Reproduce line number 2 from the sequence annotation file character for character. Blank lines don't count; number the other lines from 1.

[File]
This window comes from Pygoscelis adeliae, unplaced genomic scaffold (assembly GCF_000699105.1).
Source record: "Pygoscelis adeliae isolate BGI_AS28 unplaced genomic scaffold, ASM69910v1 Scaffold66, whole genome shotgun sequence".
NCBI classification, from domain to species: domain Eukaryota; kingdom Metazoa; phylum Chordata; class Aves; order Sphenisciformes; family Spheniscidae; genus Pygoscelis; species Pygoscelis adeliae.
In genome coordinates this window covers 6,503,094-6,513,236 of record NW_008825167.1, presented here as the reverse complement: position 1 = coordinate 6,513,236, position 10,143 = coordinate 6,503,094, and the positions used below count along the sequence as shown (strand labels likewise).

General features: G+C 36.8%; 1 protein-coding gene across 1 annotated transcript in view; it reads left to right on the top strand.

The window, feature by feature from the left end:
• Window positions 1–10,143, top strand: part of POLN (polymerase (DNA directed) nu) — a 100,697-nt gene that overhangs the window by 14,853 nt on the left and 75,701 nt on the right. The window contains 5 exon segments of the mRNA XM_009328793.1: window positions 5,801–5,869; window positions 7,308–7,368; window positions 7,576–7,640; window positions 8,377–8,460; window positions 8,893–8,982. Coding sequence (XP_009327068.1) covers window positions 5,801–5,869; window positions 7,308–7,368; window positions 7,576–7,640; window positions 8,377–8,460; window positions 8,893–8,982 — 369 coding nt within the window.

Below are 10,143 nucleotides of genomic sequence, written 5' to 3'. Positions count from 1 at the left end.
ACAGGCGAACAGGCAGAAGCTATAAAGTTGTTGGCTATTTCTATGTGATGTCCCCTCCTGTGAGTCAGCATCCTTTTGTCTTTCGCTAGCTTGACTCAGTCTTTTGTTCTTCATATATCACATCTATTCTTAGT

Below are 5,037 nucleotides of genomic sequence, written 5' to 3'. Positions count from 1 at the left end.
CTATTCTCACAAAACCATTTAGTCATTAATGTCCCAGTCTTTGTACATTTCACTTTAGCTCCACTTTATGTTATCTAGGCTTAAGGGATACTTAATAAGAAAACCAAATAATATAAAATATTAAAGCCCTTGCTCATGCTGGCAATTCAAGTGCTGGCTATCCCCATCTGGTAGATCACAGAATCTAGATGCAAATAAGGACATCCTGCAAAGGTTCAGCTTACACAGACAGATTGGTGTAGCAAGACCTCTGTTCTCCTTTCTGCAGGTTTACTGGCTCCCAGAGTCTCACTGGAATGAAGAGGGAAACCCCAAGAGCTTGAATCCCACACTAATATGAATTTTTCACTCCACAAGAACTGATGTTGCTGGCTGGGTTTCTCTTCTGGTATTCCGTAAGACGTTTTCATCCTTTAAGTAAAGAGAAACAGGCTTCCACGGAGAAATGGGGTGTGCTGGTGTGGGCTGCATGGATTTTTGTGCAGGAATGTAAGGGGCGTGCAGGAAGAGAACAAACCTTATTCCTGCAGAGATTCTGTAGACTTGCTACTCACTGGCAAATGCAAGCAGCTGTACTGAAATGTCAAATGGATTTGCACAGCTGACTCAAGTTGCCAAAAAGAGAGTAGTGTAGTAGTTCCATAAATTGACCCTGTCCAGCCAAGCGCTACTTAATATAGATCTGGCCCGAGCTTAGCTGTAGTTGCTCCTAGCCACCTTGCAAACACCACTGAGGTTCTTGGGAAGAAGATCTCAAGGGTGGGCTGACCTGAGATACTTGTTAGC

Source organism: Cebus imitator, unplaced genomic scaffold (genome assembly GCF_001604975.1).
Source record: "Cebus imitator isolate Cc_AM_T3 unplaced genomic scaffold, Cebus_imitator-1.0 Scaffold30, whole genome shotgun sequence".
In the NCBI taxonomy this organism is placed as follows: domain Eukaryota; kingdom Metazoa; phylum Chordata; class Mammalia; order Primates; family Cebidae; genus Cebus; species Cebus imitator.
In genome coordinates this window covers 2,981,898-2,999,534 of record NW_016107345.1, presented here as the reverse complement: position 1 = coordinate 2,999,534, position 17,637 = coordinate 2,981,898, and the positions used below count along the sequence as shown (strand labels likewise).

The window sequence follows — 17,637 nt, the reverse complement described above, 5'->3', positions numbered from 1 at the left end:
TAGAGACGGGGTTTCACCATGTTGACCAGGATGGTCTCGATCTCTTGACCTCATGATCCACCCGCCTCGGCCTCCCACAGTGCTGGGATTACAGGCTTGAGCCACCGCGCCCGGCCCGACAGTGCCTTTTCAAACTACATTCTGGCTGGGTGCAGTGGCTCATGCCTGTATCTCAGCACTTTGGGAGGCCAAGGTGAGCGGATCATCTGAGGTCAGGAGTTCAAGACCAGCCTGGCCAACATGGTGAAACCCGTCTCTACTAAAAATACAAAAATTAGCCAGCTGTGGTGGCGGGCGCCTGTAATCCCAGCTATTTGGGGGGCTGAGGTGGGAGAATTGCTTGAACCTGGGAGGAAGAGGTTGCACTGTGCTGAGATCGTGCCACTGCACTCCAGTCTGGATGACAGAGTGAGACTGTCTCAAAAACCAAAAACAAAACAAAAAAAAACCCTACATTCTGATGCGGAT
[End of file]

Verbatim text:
Source record: "Pygoscelis adeliae isolate BGI_AS28 unplaced genomic scaffold, ASM69910v1 Scaffold66, whole genome shotgun sequence".